November 24, 1861 (Sunday)
The storm of the previous night had kept Captain Charles Wilkes and the USS San Jacinto just outside of Boston Harbor. Their cargo, the prisoners, James Mason and John Slidell, Confederate envoys to England and France, stored inside under the guard of a US Marshal.
The voyage from Fortress Monroe to Fort Warren on Georges Island had been a rough one. Though the prisoners had been given full run of the ship, they mostly kept to their quarters, passing the time with games of backgammon. They took their meals with the Captain himself, and though he was friendly, he disallowed any talk of politics.
By morning, the storm had lifted and the envoys were walked from the dock to the gates of Fort Warren. Mason, dressed in Virginia homespun, appeared first. According to the New York Times, he presented “the most forlorn picture of chop-fallen chivalry ever witnessed.” Then came Slidell, “with a somewhat less timid air, but still his knees every now and then betraying by their shaky motions the trepidation which their owner strove to conceal.”
Waiting at the gates was Col. Justin Dimick, Fort Warren’s commander. Accompanying the envoys, aside from two secretaries, were six trunks, six valises, several cases of brandies, wines and liquors, a dozen or more cigars, and two casks of bottled Scotch ale.1
As for Captain Wilkes, his job was finished. After Mason and Slidell left the San Jacinto, he put into Boston Harbor and sent a few telegrams, hoping to pay off his crew. He was already being hailed a national hero.2
Jackson’s Winter Offensive Gains Speed
Stonewall Jackson had been given a (mostly) independent command in the Shenandoah Valley. Not wishing to remain idle throughout the winter months, he conceived of a plan that involved acquiring General Loring’s Army of the Northwest, attacking Romney, and then setting off into the hills of Western Virginia.
General Joe Johnston, Jackson’s superior, agreed that Loring’s small army would render more valuable service with Jackson than in its winter quarters along the Greenbrier River in Western Virginia. Johnston, however, had some reservations.
In Jackson’s plan, submitted to Secretary of War Judah Benjamin through Johnston, he attested that through the blessing of God, the troops could withstand the winter. “Admitting that the season is too far advanced, or that from other causes all cannot be accomplished” was not only showing a lack of faith in Jackson, but also in the Almighty. Johnston’s faith, it seems, may have quivered as he wrote that the plan proposed “more than can well be accomplished in that high, mountainous country at this season.”3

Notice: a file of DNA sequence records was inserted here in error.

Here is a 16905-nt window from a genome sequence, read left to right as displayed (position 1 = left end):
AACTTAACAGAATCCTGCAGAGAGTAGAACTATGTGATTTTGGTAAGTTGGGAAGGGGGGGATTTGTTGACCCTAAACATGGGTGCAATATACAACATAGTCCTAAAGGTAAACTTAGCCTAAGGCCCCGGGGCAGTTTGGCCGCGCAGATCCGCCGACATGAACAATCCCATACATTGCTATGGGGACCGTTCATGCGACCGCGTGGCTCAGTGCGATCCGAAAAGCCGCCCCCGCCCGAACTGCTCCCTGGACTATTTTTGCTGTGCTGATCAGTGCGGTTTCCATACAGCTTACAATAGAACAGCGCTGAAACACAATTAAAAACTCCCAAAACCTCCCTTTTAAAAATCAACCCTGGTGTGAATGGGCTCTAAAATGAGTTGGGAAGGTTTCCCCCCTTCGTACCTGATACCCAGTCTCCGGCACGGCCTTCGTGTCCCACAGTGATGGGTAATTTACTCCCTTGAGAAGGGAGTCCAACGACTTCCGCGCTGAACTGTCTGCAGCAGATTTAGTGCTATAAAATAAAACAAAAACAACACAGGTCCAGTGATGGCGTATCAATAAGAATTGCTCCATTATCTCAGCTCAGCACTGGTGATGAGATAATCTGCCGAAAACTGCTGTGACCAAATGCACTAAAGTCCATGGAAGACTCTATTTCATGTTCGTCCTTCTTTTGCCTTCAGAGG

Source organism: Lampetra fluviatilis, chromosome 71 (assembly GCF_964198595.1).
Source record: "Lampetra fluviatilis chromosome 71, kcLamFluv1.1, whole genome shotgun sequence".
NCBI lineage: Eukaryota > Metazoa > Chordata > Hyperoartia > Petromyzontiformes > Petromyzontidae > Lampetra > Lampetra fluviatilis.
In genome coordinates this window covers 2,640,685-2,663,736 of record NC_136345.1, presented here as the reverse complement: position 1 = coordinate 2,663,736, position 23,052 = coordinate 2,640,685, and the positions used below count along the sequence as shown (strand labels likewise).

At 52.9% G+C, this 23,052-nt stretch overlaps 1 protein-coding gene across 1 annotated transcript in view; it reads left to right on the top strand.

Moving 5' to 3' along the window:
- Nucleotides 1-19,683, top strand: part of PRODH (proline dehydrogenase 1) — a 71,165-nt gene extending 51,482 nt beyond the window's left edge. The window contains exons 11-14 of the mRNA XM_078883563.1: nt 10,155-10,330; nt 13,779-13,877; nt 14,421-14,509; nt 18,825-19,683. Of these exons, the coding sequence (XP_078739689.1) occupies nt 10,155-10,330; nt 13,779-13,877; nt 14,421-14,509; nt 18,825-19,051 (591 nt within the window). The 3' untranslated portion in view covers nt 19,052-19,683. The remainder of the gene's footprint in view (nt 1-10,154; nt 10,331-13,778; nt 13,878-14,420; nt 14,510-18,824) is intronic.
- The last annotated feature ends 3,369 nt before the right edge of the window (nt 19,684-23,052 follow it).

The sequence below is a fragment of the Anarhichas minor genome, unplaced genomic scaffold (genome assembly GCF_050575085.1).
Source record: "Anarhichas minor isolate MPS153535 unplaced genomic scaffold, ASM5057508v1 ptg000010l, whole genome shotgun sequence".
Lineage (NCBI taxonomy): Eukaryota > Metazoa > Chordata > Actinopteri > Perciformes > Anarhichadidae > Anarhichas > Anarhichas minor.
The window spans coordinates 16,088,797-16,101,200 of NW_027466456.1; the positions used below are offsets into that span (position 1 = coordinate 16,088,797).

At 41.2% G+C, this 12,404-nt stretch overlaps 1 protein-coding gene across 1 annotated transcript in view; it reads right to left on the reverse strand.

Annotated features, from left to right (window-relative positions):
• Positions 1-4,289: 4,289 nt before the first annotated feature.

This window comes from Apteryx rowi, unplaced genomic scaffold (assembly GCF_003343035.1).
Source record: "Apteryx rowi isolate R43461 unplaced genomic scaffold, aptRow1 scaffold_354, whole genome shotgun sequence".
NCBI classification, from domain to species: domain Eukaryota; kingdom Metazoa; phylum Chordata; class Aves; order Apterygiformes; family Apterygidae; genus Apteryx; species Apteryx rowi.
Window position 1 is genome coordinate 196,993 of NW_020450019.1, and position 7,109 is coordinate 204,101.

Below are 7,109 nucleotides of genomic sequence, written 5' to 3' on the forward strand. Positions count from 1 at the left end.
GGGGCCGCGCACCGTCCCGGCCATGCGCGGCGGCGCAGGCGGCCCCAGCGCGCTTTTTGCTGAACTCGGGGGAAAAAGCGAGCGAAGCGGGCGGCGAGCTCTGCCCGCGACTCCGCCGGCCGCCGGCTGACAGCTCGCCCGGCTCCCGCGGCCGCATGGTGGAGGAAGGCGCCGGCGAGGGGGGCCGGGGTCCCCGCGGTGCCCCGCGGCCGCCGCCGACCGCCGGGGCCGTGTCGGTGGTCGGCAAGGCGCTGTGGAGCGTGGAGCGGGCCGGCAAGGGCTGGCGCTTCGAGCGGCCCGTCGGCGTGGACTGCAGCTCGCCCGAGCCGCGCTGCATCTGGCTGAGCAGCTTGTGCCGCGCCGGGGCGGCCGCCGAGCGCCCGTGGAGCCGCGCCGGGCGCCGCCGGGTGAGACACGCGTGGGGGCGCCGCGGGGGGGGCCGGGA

General Johnston wasn’t too shy to share these feelings with Jackson himself, telling him that his plan would overextend his lines. He argued that Jackson should allow Loring to take Romney while the Stonewall Brigade busied themselves by destroying the B&O Railroad. More specifically, Johnston wished for Jackson to stay close to home. “The troops you prepare to employ farther west, might render better & more immediate service elsewhere,” wrote Johnston before thinking of his own front, “especially on the lower Potomac – or in this district.”4
Secretary of War Benjamin, however, had been thinking along the same lines as Jackson. He sent Jackson’s plan, in its entirety, to General Loring along the Greenbrier River. Benjamin had “for several weeks been impressed with the conviction that a sudden and well-concealed movement of your [Loring’s] entire command up the valley towards Romney, combined with a movement of General Jackson from Winchester, would result in the entire destruction, and perhaps capture, of the enemy’s whole force at Romney.” Expounding upon Jackson’s ideas, he asserted “that a continuation of the movement westward, threatening the Cheat River Bridge and the depot at Grafton, would cause a general retreat of the whole forces of the enemy from the Greenbrier region to avoid being cut off from their supplies.” If the move west wasn’t possible, “a severe blow might be dealt by the seizure of Cumberland [Maryland].”
Though he urged it, he left the final discretion to Loring. If the General thought it too risky, that was alright. If, on the other hand, he thought it a fine idea, he was to “execute it as promptly and secretly as possible.” 5
It would take the dispatch several days to reach the Western Virginia front.